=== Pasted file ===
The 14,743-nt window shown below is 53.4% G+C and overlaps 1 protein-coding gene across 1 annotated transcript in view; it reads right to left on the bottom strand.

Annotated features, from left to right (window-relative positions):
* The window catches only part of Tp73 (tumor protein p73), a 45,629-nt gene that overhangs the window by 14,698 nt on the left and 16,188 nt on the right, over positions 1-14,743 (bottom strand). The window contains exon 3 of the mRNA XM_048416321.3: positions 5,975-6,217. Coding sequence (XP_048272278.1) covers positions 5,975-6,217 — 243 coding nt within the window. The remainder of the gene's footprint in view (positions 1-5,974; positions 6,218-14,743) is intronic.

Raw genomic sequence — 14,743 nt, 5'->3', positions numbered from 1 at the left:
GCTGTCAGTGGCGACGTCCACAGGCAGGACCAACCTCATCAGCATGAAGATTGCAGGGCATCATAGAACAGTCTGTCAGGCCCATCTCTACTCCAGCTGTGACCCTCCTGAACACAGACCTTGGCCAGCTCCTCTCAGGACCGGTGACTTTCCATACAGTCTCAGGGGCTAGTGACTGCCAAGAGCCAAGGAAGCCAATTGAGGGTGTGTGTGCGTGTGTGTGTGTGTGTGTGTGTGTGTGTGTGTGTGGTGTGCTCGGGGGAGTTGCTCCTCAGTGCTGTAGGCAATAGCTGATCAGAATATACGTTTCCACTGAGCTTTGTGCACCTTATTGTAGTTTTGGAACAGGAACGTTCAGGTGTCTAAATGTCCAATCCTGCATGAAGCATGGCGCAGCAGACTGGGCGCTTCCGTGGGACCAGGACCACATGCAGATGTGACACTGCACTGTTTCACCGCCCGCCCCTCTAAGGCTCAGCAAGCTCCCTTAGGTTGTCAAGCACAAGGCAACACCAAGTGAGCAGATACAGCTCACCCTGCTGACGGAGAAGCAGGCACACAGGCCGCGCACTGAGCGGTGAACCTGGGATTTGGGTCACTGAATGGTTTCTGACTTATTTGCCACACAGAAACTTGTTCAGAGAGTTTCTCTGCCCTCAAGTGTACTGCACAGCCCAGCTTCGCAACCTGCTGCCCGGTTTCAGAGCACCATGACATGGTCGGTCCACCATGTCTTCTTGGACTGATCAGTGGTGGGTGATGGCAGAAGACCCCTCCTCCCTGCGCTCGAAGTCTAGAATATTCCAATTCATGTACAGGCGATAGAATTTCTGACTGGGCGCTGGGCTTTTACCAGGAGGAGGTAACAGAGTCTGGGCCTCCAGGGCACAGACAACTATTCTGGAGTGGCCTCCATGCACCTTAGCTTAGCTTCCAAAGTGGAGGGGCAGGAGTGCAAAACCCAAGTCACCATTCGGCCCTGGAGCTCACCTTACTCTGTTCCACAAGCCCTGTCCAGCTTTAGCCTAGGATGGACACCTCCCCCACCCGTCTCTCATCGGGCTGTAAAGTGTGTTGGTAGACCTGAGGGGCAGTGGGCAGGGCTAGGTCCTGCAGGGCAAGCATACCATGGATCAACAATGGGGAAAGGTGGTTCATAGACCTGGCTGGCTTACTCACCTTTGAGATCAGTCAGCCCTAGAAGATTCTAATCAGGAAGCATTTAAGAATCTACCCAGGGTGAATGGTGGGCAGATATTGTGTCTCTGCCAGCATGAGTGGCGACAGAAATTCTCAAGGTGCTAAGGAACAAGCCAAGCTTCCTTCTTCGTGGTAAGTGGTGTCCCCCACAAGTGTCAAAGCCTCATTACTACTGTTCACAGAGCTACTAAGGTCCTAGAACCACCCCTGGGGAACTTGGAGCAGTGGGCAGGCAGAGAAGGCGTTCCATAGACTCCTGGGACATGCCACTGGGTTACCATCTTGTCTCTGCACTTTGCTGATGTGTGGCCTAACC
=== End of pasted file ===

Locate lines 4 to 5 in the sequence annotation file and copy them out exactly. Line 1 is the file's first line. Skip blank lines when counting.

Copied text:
Raw genomic sequence — 14,743 nt, 5'->3', positions numbered from 1 at the left:
GCTGTCAGTGGCGACGTCCACAGGCAGGACCAACCTCATCAGCATGAAGATTGCAGGGCATCATAGAACAGTCTGTCAGGCCCATCTCTACTCCAGCTGTGACCCTCCTGAACACAGACCTTGGCCAGCTCCTCTCAGGACCGGTGACTTTCCATACAGTCTCAGGGGCTAGTGACTGCCAAGAGCCAAGGAAGCCAATTGAGGGTGTGTGTGCGTGTGTGTGTGTGTGTGTGTGTGTGTGTGTGTGTGGTGTGCTCGGGGGAGTTGCTCCTCAGTGCTGTAGGCAATAGCTGATCAGAATATACGTTTCCACTGAGCTTTGTGCACCTTATTGTAGTTTTGGAACAGGAACGTTCAGGTGTCTAAATGTCCAATCCTGCATGAAGCATGGCGCAGCAGACTGGGCGCTTCCGTGGGACCAGGACCACATGCAGATGTGACACTGCACTGTTTCACCGCCCGCCCCTCTAAGGCTCAGCAAGCTCCCTTAGGTTGTCAAGCACAAGGCAACACCAAGTGAGCAGATACAGCTCACCCTGCTGACGGAGAAGCAGGCACACAGGCCGCGCACTGAGCGGTGAACCTGGGATTTGGGTCACTGAATGGTTTCTGACTTATTTGCCACACAGAAACTTGTTCAGAGAGTTTCTCTGCCCTCAAGTGTACTGCACAGCCCAGCTTCGCAACCTGCTGCCCGGTTTCAGAGCACCATGACATGGTCGGTCCACCATGTCTTCTTGGACTGATCAGTGGTGGGTGATGGCAGAAGACCCCTCCTCCCTGCGCTCGAAGTCTAGAATATTCCAATTCATGTACAGGCGATAGAATTTCTGACTGGGCGCTGGGCTTTTACCAGGAGGAGGTAACAGAGTCTGGGCCTCCAGGGCACAGACAACTATTCTGGAGTGGCCTCCATGCACCTTAGCTTAGCTTCCAAAGTGGAGGGGCAGGAGTGCAAAACCCAAGTCACCATTCGGCCCTGGAGCTCACCTTACTCTGTTCCACAAGCCCTGTCCAGCTTTAGCCTAGGATGGACACCTCCCCCACCCGTCTCTCATCGGGCTGTAAAGTGTGTTGGTAGACCTGAGGGGCAGTGGGCAGGGCTAGGTCCTGCAGGGCAAGCATACCATGGATCAACAATGGGGAAAGGTGGTTCATAGACCTGGCTGGCTTACTCACCTTTGAGATCAGTCAGCCCTAGAAGATTCTAATCAGGAAGCATTTAAGAATCTACCCAGGGTGAATGGTGGGCAGATATTGTGTCTCTGCCAGCATGAGTGGCGACAGAAATTCTCAAGGTGCTAAGGAACAAGCCAAGCTTCCTTCTTCGTGGTAAGTGGTGTCCCCCACAAGTGTCAAAGCCTCATTACTACTGTTCACAGAGCTACTAAGGTCCTAGAACCACCCCTGGGGAACTTGGAGCAGTGGGCAGGCAGAGAAGGCGTTCCATAGACTCCTGGGACATGCCACTGGGTTACCATCTTGTCTCTGCACTTTGCTGATGTGTGGCCTAACC